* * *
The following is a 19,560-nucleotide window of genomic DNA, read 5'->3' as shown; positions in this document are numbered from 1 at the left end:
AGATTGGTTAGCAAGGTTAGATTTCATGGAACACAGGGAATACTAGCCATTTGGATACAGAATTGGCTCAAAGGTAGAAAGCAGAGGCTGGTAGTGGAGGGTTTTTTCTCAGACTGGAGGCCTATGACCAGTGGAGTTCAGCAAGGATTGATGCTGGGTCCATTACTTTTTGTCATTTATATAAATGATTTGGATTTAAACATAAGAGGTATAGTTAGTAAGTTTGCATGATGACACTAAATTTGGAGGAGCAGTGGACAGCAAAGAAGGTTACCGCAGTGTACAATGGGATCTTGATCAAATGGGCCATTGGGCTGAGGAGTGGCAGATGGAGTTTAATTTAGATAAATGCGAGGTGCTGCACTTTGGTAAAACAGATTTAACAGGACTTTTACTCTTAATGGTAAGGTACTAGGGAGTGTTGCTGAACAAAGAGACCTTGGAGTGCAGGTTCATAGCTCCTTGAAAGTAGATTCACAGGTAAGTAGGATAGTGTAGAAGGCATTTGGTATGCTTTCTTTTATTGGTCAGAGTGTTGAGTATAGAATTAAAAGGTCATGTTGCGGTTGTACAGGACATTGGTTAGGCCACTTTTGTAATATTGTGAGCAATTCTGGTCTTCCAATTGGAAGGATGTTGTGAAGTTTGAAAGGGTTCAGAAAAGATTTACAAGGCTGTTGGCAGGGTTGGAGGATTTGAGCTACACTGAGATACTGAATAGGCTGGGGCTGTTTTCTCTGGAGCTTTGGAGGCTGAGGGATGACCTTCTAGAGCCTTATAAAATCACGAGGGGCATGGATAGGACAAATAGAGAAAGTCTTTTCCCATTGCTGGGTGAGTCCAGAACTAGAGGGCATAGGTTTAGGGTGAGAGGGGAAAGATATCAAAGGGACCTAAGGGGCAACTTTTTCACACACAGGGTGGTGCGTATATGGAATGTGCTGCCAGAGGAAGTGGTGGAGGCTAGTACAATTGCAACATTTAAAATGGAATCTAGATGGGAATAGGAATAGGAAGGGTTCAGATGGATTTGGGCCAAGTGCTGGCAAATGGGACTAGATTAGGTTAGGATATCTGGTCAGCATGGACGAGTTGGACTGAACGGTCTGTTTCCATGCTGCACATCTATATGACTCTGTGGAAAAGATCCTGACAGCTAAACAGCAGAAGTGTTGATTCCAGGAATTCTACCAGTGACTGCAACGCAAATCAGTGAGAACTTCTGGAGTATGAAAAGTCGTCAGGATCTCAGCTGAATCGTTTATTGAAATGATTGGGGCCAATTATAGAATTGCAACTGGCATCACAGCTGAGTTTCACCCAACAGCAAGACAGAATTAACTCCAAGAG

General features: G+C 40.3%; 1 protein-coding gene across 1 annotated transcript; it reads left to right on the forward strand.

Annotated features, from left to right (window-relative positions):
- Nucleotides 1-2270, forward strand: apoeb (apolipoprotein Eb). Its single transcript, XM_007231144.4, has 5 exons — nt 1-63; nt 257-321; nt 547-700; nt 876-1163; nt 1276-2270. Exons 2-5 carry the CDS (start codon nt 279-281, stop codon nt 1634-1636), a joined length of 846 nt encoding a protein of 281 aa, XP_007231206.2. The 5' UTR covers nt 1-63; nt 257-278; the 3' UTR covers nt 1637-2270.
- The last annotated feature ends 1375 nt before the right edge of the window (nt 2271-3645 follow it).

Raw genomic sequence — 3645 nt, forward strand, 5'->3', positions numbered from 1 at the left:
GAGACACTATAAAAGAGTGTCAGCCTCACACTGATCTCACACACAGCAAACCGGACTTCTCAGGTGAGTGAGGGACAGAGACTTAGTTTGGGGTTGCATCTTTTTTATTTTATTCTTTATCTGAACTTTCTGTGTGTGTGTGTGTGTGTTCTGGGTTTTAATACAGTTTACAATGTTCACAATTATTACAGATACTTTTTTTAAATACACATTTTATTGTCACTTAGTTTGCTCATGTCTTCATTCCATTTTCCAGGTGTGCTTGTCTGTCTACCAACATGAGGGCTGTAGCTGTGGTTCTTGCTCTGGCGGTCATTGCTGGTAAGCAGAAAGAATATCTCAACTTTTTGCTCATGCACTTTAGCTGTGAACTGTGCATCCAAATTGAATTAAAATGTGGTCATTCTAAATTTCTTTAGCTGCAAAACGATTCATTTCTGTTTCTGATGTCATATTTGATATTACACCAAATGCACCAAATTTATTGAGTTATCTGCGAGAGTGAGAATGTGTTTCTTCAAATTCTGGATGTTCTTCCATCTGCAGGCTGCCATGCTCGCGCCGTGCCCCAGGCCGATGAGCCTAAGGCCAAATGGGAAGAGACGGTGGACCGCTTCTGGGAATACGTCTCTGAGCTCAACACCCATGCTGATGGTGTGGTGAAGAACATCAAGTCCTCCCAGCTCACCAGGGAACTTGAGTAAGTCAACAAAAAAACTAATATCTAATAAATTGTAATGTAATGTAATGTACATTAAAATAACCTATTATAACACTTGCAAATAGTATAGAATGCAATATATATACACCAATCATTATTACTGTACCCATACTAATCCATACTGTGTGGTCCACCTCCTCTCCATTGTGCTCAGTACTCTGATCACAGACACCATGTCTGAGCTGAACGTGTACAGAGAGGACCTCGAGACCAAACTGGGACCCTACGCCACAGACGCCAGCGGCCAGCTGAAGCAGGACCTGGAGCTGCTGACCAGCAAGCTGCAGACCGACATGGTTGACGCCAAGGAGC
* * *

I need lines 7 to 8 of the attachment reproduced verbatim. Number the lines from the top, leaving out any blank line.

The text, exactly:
Raw genomic sequence — 3645 nt, forward strand, 5'->3', positions numbered from 1 at the left:
GAGACACTATAAAAGAGTGTCAGCCTCACACTGATCTCACACACAGCAAACCGGACTTCTCAGGTGAGTGAGGGACAGAGACTTAGTTTGGGGTTGCATCTTTTTTATTTTATTCTTTATCTGAACTTTCTGTGTGTGTGTGTGTGTGTTCTGGGTTTTAATACAGTTTACAATGTTCACAATTATTACAGATACTTTTTTTAAATACACATTTTATTGTCACTTAGTTTGCTCATGTCTTCATTCCATTTTCCAGGTGTGCTTGTCTGTCTACCAACATGAGGGCTGTAGCTGTGGTTCTTGCTCTGGCGGTCATTGCTGGTAAGCAGAAAGAATATCTCAACTTTTTGCTCATGCACTTTAGCTGTGAACTGTGCATCCAAATTGAATTAAAATGTGGTCATTCTAAATTTCTTTAGCTGCAAAACGATTCATTTCTGTTTCTGATGTCATATTTGATATTACACCAAATGCACCAAATTTATTGAGTTATCTGCGAGAGTGAGAATGTGTTTCTTCAAATTCTGGATGTTCTTCCATCTGCAGGCTGCCATGCTCGCGCCGTGCCCCAGGCCGATGAGCCTAAGGCCAAATGGGAAGAGACGGTGGACCGCTTCTGGGAATACGTCTCTGAGCTCAACACCCATGCTGATGGTGTGGTGAAGAACATCAAGTCCTCCCAGCTCACCAGGGAACTTGAGTAAGTCAACAAAAAAACTAATATCTAATAAATTGTAATGTAATGTAATGTACATTAAAATAACCTATTATAACACTTGCAAATAGTATAGAATGCAATATATATACACCAATCATTATTACTGTACCCATACTAATCCATACTGTGTGGTCCACCTCCTCTCCATTGTGCTCAGTACTCTGATCACAGACACCATGTCTGAGCTGAACGTGTACAGAGAGGACCTCGAGACCAAACTGGGACCCTACGCCACAGACGCCAGCGGCCAGCTGAAGCAGGACCTGGAGCTGCTGACCAGCAAGCTGCAGACCGACATGGTTGACGCCAAGGAGC